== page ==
The orchestrated movement of vast herds of livestock proved chaotic nonetheless, and the image of massive tractor trailers stopped dead in their tracks by sheep was somewhat incongruous but somehow perfectly indicative of the modern contradictions here in Kyrgyzstan.
After the animals came the steep switchbacks, where many trucks and cars that couldn’t make it were pulled over along the sides, hoods open, sometimes with someone under the vehicle and in various stages of repair. I got a lot of practice using my gears to climb at the optimal rate, but had to be careful of the large slow overladen trucks chugging ahead of me. While this whole segment of the drive was still on pavement, some of the rules of offroad were very top of mind. Notably to make sure the guy ahead of me can clear the hill before starting up the next segment. It was slow going to reach the top.
As we got higher up there were a series of “tunnels” — at first just kind of covered roadway sections that resemmbeled something i had seen in the Sierra Nevadas where a railroad track was covered in a similar fashion to protect it from snow. I guessed that these tunnels served the same kind of purpose. They were fairly narrow, but two vehicles could pass each other, and they were open on the sides so there was light.
We were almost at the very top now, and I could look down from where we had come up and see the winding road disappearing down into the folds between the mountains. Across the way I could see snow between the peaks. There was a real feeling of being on top of the world, in a very literal sense.
After a short pause I continued on, assuming that we would begin the descent but first there was one more tunnel. This was a real tunnel. Cutting through the very core of the mountain. I followed the vehicle ahead of me into the blackness, assuming that it would be an ordinary tunnel like so many I have driven through in a lifetime. But it wasn’t. It was very very narrow, but still wide enough for two vehicles to pass, though there were no lights apart from the vehicle headlights, and as we drove deeper into the tunnel it became pitch black as there was no light behind and no light in front. It was very hard to know where the side of the wall was, and so when I had to pass another vehicle, especially a large truck, I moved very slowly. The darkness continued for a long time and I wondered how far the tunnel would go before we would exit. It seemed incredibly long before I was able to see a hint of light ahead, indicating the exit. When I finally came out into daylight, I felt a real sigh of relief.
I was finally on the other side, and now I could look out over the Suusamyr valley stretching out below. The valley looked warm and gentle and safe compared to the rugged mountains I had just crossed. The golden color of the autumn grass gave it a glow in the afternoon light and I felt drawn to it. I was glad when my route turned away from the harsh mountains of the Parmir Highway and down into the golden glow.
Down in the valley I turned onto dirt heading south towards the Suusamyr River. The golden hills rose up on either side of the flat prairie and horses and cows grazed peacefully in small groups dotting the landscape. A few riders could be seen in the distance and I was now the only vehicle on the road. The small villages along the way were really just a gathering of farmhouses in the vast openness of the valley. On the outskirts of Kojomkul the strange memorial yurt stood alone slightly askew. I stopped to explore and take a few photos before continuing on into the next set of mountains just beyond the village.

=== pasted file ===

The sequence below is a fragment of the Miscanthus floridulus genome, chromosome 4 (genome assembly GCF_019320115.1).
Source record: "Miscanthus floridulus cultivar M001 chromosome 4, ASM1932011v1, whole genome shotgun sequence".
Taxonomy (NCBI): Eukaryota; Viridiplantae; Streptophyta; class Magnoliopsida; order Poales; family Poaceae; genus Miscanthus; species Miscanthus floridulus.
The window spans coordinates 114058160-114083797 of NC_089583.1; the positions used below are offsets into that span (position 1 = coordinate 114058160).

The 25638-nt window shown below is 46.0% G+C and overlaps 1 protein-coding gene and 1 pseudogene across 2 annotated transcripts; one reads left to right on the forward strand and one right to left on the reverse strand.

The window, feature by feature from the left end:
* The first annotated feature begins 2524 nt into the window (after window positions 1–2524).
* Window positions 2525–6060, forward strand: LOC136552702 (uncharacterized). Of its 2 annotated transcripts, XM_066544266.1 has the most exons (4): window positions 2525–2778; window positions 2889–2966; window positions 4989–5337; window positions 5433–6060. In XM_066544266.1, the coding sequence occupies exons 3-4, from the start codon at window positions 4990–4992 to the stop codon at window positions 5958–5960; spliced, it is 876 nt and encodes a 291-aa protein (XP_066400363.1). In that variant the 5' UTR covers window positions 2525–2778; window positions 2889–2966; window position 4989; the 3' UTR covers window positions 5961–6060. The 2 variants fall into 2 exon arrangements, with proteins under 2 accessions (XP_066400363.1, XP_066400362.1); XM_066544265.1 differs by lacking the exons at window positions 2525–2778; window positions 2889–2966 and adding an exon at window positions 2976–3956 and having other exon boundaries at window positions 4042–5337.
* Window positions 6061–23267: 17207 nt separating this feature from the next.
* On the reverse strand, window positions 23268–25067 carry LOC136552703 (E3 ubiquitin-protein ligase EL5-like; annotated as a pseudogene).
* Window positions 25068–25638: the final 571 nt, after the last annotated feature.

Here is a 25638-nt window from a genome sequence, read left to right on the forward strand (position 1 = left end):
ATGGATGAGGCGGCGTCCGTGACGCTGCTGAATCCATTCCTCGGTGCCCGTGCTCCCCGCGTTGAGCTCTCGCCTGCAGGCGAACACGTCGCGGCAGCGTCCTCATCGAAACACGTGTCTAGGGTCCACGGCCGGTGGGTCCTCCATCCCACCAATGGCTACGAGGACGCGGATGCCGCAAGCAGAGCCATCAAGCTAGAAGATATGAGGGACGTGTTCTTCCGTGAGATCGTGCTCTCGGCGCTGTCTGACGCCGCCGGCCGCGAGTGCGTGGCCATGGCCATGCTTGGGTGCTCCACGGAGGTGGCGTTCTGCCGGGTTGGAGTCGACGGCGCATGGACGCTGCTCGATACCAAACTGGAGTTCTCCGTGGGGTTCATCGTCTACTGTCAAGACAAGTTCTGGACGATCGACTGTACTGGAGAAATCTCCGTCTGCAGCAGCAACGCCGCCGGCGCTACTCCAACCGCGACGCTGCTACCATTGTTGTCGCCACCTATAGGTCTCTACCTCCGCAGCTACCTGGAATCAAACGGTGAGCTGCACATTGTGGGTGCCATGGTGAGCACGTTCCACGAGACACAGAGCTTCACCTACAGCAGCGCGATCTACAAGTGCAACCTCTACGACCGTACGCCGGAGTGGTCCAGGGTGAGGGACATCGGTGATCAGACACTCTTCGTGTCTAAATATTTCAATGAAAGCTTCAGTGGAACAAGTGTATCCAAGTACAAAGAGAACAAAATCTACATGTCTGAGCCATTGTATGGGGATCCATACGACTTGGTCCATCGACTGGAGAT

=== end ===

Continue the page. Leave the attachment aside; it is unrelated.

The sun was getting low in the sky, but I wasn’t far from my destination for the night, and I stopped for a few more photos along the river that where it ran between the two mountains. The rivers here ran pretty rapidly, and I remember reading that it was possible to kayak here, but looking at the fast moving water glistening in the shadow of the mountain I was doubtful. And in any case I don’t have a kayak with me. I continued the route to Kyzyl Oi, moving a bit faster now to make up some time, and it wasn’t long before the mountains opened up onto a calm protected village hidden between the folds.
Kyzyl Oi has an interesting history as one of the oldest original Kyryz villages to have existed before soviet times. From the main road it seemed modern, in the sense that all the villages here seem “modern” but simultaneously “timeless”, and was well kept with lots of nice neat homes tucked along the sides. I would have to wait for tomorrow to explore further, as the day was coming to a close…
ABOUT THE EXPEDITION
JoMarie Fecci sets off for a solo scouting mission into a new region of exploration for USnomads — the famed Silk Road across Central Asia. This initial recce in Kyrgyzstan will lay the groundwork for a longer and more ambitious journey tentatively scheduled for the summer of 2018. Using this first trip in the region to get an introduction to some different nomadic cultures and to adventurous terrain that will pose new challenges, she will travel south from Bishkek to an ancient caravanserai at Tash Rabat near the border with China before looping back along the shores of lake Issy Kul…
WHERE WE ARE
The Kyrgyz Republic is a landlocked country in Central Asia, bordered by Kazakhstan to the north, Uzbekistan to the west and southwest, Tajikistan to the southwest and China to the east. Its capital and largest city is Bishkek. Characterized by mountainous terrain, Kyrgyzstan has been at the crossroads of several great civilizations, most notably as part of the Silk Road caravan routes. Though long inhabited by a succession of independent tribes and clans, Kyrgyzstan has periodically fallen under foreign domination and attained sovereignty as a nation-state only after the breakup of the Soviet Union in 1991. Ethnic Kyrgyz make up the majority of the country’s 5.7 million people, followed by significant minorities of Uzbeks and Russians. Kyrgyz is closely related to other Turkic languages, although Russian remains widely spoken and is an official language, a legacy of a century of Russification. The majority of the population are non-denominational Muslims. In addition to its Turkic origins, Kyrgyz culture bears elements of Persian, Mongolian and Russian influence. However, many aspects of ancient Kyrgyz culture have been preserved due in part to the geographical isolation provided by its high mountain terrain.